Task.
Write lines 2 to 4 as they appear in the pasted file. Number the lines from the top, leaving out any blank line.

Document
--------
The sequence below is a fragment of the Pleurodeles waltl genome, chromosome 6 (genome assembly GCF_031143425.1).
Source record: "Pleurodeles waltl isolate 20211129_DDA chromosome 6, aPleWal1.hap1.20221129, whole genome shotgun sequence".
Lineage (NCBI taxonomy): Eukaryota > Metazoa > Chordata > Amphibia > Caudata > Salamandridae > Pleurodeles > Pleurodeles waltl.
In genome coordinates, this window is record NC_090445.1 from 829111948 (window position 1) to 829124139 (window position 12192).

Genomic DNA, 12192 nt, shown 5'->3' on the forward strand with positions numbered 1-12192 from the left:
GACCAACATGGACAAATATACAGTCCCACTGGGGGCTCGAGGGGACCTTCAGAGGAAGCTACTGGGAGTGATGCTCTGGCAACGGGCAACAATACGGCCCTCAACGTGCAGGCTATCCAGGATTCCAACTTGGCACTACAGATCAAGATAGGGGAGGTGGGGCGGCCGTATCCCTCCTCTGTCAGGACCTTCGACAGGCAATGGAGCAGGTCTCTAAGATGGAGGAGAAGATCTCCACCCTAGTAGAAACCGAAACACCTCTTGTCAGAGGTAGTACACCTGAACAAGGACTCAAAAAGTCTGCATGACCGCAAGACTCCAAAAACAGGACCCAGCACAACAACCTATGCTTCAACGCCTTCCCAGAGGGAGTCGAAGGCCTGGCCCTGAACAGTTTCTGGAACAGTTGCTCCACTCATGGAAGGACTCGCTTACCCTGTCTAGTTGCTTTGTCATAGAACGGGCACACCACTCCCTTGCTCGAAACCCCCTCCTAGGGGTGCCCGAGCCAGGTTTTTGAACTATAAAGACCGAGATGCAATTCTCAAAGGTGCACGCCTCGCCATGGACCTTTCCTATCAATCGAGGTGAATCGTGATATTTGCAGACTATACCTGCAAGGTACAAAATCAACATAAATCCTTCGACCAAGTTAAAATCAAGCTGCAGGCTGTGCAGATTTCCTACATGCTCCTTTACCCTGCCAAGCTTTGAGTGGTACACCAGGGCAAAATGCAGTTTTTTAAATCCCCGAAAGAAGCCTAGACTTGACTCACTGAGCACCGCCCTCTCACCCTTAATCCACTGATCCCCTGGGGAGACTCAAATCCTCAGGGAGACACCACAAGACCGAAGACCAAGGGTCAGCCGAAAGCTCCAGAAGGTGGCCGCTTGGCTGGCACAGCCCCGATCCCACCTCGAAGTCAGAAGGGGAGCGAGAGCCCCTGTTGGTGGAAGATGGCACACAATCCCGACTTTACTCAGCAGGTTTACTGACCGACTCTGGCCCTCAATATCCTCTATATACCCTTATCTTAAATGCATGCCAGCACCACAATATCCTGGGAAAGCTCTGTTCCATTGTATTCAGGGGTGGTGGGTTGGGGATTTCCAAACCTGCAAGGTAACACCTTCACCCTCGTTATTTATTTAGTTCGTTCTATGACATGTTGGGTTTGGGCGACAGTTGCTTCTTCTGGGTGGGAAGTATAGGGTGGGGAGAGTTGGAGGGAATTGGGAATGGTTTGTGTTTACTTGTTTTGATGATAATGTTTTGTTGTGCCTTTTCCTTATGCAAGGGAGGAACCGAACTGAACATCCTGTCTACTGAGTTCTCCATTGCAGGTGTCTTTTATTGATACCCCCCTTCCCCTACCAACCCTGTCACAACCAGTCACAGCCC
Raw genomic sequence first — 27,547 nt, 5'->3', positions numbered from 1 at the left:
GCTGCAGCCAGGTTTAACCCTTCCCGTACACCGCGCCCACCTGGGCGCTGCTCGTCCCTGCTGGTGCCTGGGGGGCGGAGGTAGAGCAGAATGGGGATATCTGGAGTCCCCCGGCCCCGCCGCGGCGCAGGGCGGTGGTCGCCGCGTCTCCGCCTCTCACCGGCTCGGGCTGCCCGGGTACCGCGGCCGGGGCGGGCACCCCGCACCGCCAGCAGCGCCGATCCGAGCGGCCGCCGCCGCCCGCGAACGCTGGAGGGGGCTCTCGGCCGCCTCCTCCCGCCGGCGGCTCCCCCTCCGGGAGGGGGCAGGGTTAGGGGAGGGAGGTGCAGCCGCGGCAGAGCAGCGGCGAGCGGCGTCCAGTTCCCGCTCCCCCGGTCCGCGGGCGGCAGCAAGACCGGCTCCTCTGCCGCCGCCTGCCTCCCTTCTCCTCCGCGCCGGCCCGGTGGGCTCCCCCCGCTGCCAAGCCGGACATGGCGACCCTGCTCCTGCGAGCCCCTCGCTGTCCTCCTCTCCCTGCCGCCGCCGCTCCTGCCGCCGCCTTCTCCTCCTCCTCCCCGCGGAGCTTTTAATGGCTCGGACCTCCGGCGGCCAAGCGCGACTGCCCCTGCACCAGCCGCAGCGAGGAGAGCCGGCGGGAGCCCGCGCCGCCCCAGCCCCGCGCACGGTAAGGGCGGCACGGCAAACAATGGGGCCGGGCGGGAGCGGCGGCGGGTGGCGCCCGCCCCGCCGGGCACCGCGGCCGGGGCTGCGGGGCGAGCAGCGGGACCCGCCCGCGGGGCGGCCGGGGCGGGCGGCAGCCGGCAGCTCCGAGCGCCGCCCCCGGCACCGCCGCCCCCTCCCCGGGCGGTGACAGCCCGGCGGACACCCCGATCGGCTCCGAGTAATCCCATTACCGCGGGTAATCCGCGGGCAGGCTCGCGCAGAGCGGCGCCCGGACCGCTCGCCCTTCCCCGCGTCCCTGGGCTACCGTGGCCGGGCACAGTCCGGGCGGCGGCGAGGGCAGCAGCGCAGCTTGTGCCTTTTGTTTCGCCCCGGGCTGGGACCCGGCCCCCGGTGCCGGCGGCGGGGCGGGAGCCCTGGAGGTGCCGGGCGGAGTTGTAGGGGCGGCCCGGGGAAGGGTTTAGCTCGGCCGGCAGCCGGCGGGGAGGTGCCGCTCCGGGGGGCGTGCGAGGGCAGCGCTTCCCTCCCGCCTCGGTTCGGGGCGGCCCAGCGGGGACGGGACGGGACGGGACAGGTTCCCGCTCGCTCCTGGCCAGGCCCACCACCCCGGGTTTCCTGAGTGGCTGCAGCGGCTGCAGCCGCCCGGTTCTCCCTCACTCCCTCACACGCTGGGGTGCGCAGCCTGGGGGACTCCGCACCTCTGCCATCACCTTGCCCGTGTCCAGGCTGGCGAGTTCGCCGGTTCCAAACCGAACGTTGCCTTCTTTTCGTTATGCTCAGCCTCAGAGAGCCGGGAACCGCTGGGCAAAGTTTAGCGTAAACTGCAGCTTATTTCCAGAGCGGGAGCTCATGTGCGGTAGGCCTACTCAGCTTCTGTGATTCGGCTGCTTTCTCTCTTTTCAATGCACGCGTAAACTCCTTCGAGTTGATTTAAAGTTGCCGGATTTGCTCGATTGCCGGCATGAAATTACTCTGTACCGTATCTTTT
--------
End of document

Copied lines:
Source record: "Pleurodeles waltl isolate 20211129_DDA chromosome 6, aPleWal1.hap1.20221129, whole genome shotgun sequence".
Lineage (NCBI taxonomy): Eukaryota > Metazoa > Chordata > Amphibia > Caudata > Salamandridae > Pleurodeles > Pleurodeles waltl.
In genome coordinates, this window is record NC_090445.1 from 829111948 (window position 1) to 829124139 (window position 12192).